Saturday, March 14, 2009

Violence against women in Pakistan

Tehreek e Niswan is a movement for women that started its journey 30 years ago in the hands of a few talented and committed individuals. Individuals who are committed to the ideal of a society where women are respected and given the dignity they deserve. This group searched for literary work that was being written in the country on current issues and had it rewritten in the form of plays.

The plays were performed not only for the educated in society but also in the streets to audiences who could but only afford to seat themselves in a tent on barren ground. The plays were performed on Karo Kare and on violence against women in its various other forms.

I saw a play recently that helped me understand the predicament of so many women from the lower socio economic group [SEC] and I narrate it below.

A young woman who was nearing 30, her two sisters, one older and the other younger married, she herself with a steady job of PKR 8,500/- had remained un-married because she was not very good looking. Her father and mother uneducated, careless, replete with a supply of sarcastic pedagogic advice had left it up to her to find her marriage partner and so it was that she went about asking about boys from their neighbors in neighborhoods sometimes as far out as different cities.

She had a steady job and now the only thing on her mind was to get married but her search led to one bad review [of the boys] after another.

On one of her inter-city trips she met a young man on the train who spoke in good English and impressed her with his stories of the US. Having found nothing wrong with him she gave him the address of her house to come and meet her there so that they would get to know each other better.

As a few days past she kept remunerating about this young man. Incidentally, we are shown at this point, another aspect of this young woman’s life: a colleague of hers of apparently lewd intentions invites her for dinner and as we see for the umpteenth time she declares her abhorrence of his attempts and intentions. This colleague has a dialogue with the narrator of the play [as part of the play] where he is asked why he is so incessant in asking her out when she is not interested to which he replies ‘one day she will accept, it’s just a matter of time!”.

Finally the young man of whom the heroin of our play is busy fantasizing comes to her house and greets her with a bouquet of flowers, sweet-talks with her and invites her over to his hotel room at Hotel Millan room 303. Hesitant of meeting him there yet of the opinion that this might finally be her opportunity to get married she decides to meet him.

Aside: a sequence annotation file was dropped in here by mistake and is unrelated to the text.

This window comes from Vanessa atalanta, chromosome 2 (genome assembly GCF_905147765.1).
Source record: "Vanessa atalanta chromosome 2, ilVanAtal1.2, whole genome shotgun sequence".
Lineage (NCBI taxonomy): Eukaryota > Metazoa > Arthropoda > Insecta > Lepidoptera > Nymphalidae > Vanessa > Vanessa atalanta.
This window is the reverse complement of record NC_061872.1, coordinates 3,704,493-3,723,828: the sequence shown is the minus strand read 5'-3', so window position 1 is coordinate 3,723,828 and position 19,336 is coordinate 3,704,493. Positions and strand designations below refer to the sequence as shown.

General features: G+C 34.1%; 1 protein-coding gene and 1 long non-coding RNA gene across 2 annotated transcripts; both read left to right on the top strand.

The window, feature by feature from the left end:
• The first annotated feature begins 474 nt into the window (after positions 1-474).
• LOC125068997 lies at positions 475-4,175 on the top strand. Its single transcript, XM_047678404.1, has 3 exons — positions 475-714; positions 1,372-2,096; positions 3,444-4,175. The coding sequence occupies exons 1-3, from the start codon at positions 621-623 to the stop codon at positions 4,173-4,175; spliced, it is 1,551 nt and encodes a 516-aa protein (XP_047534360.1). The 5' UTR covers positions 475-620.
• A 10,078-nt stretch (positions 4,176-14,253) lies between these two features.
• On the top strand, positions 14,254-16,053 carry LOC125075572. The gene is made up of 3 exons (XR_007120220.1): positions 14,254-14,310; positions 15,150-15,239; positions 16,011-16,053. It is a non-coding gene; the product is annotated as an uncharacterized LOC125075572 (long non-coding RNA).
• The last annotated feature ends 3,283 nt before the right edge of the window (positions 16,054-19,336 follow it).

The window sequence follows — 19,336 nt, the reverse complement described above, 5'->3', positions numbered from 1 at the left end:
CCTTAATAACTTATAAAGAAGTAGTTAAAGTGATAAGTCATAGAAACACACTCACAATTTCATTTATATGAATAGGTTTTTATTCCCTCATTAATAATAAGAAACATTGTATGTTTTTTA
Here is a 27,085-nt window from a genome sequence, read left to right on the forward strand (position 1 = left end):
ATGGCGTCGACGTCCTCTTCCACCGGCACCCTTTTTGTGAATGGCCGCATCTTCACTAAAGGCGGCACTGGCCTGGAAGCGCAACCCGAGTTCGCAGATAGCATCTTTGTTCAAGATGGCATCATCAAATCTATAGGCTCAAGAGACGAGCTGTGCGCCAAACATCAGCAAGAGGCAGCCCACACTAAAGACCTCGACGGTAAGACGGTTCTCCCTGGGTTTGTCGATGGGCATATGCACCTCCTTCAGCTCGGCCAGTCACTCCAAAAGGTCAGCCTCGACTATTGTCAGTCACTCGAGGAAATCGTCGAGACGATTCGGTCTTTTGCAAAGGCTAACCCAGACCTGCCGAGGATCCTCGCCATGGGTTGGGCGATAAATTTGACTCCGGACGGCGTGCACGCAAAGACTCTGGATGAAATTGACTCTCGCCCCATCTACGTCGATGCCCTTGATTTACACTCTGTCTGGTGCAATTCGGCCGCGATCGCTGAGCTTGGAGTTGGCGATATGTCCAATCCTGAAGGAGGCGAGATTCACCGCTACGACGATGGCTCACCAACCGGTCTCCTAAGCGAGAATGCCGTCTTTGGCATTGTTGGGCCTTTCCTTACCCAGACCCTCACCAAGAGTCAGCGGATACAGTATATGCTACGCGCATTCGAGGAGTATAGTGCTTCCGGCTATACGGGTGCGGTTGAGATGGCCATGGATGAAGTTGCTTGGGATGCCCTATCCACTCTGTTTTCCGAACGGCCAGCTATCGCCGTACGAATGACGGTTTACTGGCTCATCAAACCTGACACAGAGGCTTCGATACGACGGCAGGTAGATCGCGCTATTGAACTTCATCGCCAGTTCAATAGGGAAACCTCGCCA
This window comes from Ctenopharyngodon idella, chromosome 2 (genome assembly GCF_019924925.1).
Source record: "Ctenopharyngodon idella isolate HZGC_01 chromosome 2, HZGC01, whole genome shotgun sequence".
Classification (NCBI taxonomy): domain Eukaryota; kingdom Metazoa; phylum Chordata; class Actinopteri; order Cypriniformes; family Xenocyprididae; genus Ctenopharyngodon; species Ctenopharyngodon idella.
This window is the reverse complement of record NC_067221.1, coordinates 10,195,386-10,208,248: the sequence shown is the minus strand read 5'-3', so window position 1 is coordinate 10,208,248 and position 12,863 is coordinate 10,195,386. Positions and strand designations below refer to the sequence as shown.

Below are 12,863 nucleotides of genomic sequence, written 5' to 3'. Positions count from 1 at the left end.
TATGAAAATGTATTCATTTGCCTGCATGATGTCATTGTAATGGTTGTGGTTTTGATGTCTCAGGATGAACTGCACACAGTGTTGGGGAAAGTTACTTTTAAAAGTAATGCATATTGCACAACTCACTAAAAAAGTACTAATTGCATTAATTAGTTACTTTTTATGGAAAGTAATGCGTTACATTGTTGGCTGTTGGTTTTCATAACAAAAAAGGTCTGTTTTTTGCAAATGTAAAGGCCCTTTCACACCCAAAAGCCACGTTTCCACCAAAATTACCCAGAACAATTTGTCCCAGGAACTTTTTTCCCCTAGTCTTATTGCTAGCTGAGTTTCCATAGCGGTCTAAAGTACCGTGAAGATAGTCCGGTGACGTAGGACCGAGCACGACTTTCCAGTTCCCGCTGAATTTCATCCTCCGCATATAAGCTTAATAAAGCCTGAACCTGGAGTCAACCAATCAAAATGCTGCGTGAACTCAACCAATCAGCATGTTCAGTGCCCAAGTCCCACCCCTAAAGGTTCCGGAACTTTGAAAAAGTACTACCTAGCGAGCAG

Two days later she goes and finds herself at the reception of Hotel Millan where she finds that her suitor has already left for Lahore but has left behind an address.

She decides that she has come so far into this that she must go to meet him in Lahore where she will meet him during the days and stay the night with her very close friend Laila. And so she gets to Lahore takes a taxi and finds his house.

Of course he is very ‘delighted’ to see her and immediately makes arrangements to make her feel comfortable. Happy once again she soon finds herself discovering Lahore with him as he takes her to see different places. As night time arrives they reach his house and we see they are discussing where she is going to spend the night. The discussion soon turns into an argument and worse. He rapes her, after he is finished he spits on her face gets up wears his clothes and leaves.

She stays there lying for some time, slowly gathers herself gets up finds a taxi goes to the train station and goes back home.

On getting back home she is welcomed by her father’s usual sarcastic comment to which she once again realizes she doesn’t have an answer; in fact she finds she doesn’t even have the capacity to answer.

The next day it would appear, life goes on as usual, the same routine, another day at the office and another encounter with the colleague who thinks she will accept his offer.

And so goes the story of so many women in Pakistan, especially from the lower SEC!

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